Millions of Americans have conditions that compromise their immune system, including diabetes, kidney failure, HIV, autoimmune disease, organ transplants, and cancer. While some physicians still advise these patients to get rid of their cats, many studies have shown the value of pet ownership for immunocompromised people on both mental and physical health. By following simple, common sense guidelines, immunocompromised patients can minimize the risk of infection without having to give up their feline family members.
Diseases transmitted from animals to humans are called zoonoses. The most common diseases that may pose a threat to humans are intestinal infections caused by salmonella and Campylobacter or Cryptospiridium bacteria, cat scratch disease, which is caused by the Bartonella bacteria, and toxosplasmosis, which is caused by the Toxoplasma gondii parasite. Two fungal diseases, dermatomycosis (also called ringworm) and sporotrichosis, are also zoonotic and may cause infections of the skin in humans.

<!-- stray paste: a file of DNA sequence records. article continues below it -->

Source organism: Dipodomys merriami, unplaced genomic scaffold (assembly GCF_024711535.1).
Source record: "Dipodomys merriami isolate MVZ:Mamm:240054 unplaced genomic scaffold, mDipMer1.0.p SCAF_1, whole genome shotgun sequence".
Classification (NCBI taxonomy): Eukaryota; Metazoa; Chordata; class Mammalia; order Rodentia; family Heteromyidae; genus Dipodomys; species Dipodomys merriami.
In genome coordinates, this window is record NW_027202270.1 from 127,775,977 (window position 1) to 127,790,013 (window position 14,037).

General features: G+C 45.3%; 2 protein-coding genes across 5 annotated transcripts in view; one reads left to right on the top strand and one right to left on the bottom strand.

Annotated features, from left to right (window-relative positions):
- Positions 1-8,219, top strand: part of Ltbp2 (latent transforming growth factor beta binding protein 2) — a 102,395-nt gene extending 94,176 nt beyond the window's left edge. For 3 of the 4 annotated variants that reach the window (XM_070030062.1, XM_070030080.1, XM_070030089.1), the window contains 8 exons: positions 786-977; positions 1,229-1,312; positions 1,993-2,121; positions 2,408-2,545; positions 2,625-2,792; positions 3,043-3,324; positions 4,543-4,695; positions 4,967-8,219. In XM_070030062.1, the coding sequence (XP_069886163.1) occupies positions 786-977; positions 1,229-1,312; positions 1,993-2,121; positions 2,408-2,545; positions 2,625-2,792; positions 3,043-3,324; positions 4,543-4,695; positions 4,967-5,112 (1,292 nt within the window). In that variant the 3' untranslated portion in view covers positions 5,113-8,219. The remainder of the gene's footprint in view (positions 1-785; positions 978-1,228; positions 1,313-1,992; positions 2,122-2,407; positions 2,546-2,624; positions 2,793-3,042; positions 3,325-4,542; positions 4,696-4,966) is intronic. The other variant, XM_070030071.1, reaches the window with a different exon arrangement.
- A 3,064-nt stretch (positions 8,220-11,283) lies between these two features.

Simple precautions minimize risk of infection
The following guidelines will help protect immunocompromised individuals:
Always wash your hands with soap and warm water after handling your cat.
Practice safe food handling for all cat food, including dry and raw food. This means washing off all surfaces and utensils that touched the food, and not preparing any other food on the same surface until it has been thoroughly cleaned. Wash your hands thoroughly after handling cat food. If you feed your cat a raw meat diet, you do not have to discontinue this practice if you are immunocompromised. The majority of recent pet food recalls have been for DRY food contaminated with salmonella.
Litter boxes should be scooped daily. Have someone else perform this task. If that’s not an option, wear disposable gloves and wash your hands with soap and warm water afterwards.
Avoid handling cats who have diarrhea. If you must handle a cat with diarrhea, wear disposable gloves.
Avoid touching stray cats.
Keep your cat’s nails trimmed to avoid getting scratched. Do not declaw your cat: declawing is inhumane, and declawed cats may bite instead of scratching, which increases the risk of infection.
Make sure your cat gets regular veterinary check ups.
Following these precautions, and working in partnership with your veterinarian and your physician, will ensure that you can keep your cat through your illness.
This article was previously published on Answers.com and is republished with permission.
Ingrid King is an award-winning author, former veterinary hospital manager, and veterinary journalist who is passionate about cats.